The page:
• Thanks for the info. Running out of the camo black here as well.
  • My wife went to Home Depot here in Chilliwack and bought the last two cans of that black spray paint. A couple of weeks later I went there and the only colour they had was green. At the moment, I have 1 1/2 to 2 cans each of the black, earth and khaki. I also have almost a full can of white and half of grey primer.
  • How do you guys keep your Rustoleum spray paint nozzles from clogging. I rarely get the use of a full can of paint. The nozzle usually clogs half way through the can. I try to turn it upside down and spray till it goes clear but it doesn't clear up. At 1 point I found some extra nozzles on Amazon and bought a pack of 10 but they are all gone now, and tried to find more replacements but the ones that were listed as supposed to work didn't work on Rustoleum.
  • edited February 2022
    I always wipe the nozzle with paint thinner after using. I think it helps some.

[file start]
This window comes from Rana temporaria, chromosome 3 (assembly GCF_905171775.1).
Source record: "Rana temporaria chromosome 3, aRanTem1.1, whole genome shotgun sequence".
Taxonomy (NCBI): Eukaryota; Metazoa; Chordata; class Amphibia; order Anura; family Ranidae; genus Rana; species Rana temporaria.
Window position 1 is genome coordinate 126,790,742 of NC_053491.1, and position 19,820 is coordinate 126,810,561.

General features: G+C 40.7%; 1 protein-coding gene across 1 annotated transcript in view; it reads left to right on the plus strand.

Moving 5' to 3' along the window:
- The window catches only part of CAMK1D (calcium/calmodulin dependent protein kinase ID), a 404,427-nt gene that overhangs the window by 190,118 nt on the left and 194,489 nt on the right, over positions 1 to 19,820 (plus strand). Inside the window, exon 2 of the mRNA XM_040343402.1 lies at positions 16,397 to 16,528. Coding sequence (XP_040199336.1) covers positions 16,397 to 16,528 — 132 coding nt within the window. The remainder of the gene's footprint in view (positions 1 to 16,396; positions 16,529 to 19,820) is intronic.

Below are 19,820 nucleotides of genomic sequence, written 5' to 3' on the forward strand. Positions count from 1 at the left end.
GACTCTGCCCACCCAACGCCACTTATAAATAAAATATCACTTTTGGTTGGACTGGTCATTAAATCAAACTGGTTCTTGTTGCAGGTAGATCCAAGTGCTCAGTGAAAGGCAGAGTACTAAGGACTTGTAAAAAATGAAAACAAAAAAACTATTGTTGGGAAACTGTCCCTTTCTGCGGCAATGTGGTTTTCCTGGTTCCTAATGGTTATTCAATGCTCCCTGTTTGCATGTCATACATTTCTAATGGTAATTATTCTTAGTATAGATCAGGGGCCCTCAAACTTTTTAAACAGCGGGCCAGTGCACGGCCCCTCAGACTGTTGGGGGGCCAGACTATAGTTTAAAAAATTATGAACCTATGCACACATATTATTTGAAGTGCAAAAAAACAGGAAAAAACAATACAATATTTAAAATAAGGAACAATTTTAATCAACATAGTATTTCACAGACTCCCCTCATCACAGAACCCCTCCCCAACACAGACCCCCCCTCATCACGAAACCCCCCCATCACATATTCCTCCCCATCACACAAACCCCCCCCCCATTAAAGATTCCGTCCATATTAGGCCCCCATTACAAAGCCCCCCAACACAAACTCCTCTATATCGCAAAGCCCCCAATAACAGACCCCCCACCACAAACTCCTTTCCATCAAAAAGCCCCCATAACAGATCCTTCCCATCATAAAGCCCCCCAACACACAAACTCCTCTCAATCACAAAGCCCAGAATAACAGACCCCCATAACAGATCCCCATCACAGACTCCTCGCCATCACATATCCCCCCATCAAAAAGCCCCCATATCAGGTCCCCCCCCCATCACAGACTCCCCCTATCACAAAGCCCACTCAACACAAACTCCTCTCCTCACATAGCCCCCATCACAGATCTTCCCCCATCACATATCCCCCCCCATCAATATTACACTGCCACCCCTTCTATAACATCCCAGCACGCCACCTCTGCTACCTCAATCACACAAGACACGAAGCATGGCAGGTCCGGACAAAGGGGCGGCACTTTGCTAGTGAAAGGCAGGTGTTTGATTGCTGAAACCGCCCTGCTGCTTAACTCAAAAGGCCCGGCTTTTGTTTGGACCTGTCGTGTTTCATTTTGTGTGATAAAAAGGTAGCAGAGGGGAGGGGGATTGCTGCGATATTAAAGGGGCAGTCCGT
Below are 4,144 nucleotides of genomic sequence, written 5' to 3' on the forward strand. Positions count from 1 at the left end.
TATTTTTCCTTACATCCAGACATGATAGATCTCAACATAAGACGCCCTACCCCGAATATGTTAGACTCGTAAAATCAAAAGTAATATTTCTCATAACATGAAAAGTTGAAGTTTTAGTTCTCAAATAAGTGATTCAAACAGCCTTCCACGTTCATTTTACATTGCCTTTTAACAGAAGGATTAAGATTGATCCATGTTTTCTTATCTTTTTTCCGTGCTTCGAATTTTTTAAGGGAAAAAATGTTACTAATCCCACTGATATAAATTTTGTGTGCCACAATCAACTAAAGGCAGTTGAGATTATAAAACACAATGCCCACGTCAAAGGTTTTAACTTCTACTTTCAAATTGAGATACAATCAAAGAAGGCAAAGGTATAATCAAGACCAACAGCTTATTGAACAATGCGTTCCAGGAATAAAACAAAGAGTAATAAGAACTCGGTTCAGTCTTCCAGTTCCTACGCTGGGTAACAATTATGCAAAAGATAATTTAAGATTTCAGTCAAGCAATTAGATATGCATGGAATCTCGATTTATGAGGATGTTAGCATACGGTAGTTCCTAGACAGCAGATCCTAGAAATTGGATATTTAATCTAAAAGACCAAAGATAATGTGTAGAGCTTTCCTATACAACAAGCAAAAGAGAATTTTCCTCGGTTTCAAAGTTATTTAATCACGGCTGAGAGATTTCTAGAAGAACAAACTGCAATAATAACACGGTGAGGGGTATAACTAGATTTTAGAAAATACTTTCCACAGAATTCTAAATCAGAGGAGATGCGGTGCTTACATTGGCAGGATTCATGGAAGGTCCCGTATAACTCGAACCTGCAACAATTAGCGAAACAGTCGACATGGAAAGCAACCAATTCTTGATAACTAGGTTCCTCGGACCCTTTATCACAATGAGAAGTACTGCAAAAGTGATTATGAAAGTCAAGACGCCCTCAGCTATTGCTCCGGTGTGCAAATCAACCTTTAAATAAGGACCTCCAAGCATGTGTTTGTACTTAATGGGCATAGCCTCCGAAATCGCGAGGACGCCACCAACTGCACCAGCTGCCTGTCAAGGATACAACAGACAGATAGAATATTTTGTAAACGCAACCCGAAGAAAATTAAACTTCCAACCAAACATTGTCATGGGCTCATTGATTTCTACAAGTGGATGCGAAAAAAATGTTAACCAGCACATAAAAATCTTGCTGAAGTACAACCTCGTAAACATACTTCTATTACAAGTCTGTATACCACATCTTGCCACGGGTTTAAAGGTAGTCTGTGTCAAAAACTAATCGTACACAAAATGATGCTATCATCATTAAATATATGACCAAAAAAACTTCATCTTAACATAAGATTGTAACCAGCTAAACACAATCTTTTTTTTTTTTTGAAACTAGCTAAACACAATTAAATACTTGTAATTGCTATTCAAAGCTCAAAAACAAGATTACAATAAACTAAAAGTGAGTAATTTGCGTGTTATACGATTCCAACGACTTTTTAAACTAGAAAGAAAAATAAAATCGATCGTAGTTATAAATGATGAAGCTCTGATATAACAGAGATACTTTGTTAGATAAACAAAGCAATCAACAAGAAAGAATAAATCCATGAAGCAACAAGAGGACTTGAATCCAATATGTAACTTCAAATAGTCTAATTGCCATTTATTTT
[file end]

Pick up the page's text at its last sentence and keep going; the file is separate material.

• edited February 2022
    Some tips ... on tips

    1- When the cans are empty always take off the good nozzles and save them as spares to swap out with one that spits or clogs.

    2- When you finish spraying but still have paint left take the nozzle off and soak it in paint thinner, I usually use xylene as its stronger and will also clear a clog.

    3- If you have a can with no paint in it but still has propellant in it put the dirty nozzle you just used on that can and use that empty to blow the nozzle clean.

    Turning a can upside down and spraying until clear wastes both paint and propellant. I have several half full cans with no propellant left in them, so switch your dirty nozzle to an empty can and use that to blow it out.

    4- I have a small empty garlic jar with xylene in it, when finished spraying I throw the nozzle in to soak, leave over night and with the lid on shake it to dislodge any clogs.

    5- If you have a half full can with no propellant in it or a clogged stem you can decant the paint out into a small jar or bottle and use it to either air brush or brush on. There are several YouTube videos on this
  • "Turning a can upside down and spraying until clear wastes both paint and propellant" - I find this method works if you remember to do it every time, but uhmmm, I seem to always forget.

    Seems no matter what I do they still clog up. I'm lucky to get thru ⅔ of a can... Gonna try the soaking cap in Xylene. Only done that using paint thinner and no go - most eb too weak a solvent.